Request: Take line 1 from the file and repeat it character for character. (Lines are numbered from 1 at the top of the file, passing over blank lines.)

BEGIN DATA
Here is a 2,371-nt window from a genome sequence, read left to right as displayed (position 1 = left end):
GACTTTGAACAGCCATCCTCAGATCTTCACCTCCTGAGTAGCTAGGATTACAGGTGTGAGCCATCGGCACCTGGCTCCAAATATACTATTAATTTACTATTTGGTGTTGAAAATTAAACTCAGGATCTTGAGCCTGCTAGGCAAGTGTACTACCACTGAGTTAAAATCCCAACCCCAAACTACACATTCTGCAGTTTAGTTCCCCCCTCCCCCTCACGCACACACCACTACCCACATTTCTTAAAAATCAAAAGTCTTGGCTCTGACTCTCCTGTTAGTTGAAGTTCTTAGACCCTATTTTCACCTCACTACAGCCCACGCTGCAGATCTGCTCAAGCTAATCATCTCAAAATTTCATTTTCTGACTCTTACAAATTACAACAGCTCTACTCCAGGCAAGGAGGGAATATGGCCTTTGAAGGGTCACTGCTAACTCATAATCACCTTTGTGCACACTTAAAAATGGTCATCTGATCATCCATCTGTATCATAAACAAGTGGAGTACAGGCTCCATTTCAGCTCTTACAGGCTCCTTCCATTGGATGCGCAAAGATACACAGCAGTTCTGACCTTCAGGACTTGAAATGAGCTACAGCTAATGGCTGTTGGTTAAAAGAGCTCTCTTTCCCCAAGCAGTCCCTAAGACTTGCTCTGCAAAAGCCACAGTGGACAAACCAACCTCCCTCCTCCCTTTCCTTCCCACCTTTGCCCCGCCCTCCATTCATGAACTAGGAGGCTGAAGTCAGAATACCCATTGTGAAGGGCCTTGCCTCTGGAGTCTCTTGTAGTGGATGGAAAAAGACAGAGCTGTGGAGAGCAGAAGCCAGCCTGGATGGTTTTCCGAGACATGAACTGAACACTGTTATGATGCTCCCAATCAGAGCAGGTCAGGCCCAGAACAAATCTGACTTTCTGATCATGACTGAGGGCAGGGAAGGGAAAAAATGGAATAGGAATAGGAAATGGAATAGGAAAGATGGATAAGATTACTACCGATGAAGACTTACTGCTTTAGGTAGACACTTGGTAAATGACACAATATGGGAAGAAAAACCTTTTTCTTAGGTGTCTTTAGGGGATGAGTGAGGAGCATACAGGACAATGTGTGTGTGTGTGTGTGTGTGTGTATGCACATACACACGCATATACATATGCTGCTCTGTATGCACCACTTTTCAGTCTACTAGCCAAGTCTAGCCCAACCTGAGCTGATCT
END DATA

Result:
Here is a 2,371-nt window from a genome sequence, read left to right as displayed (position 1 = left end):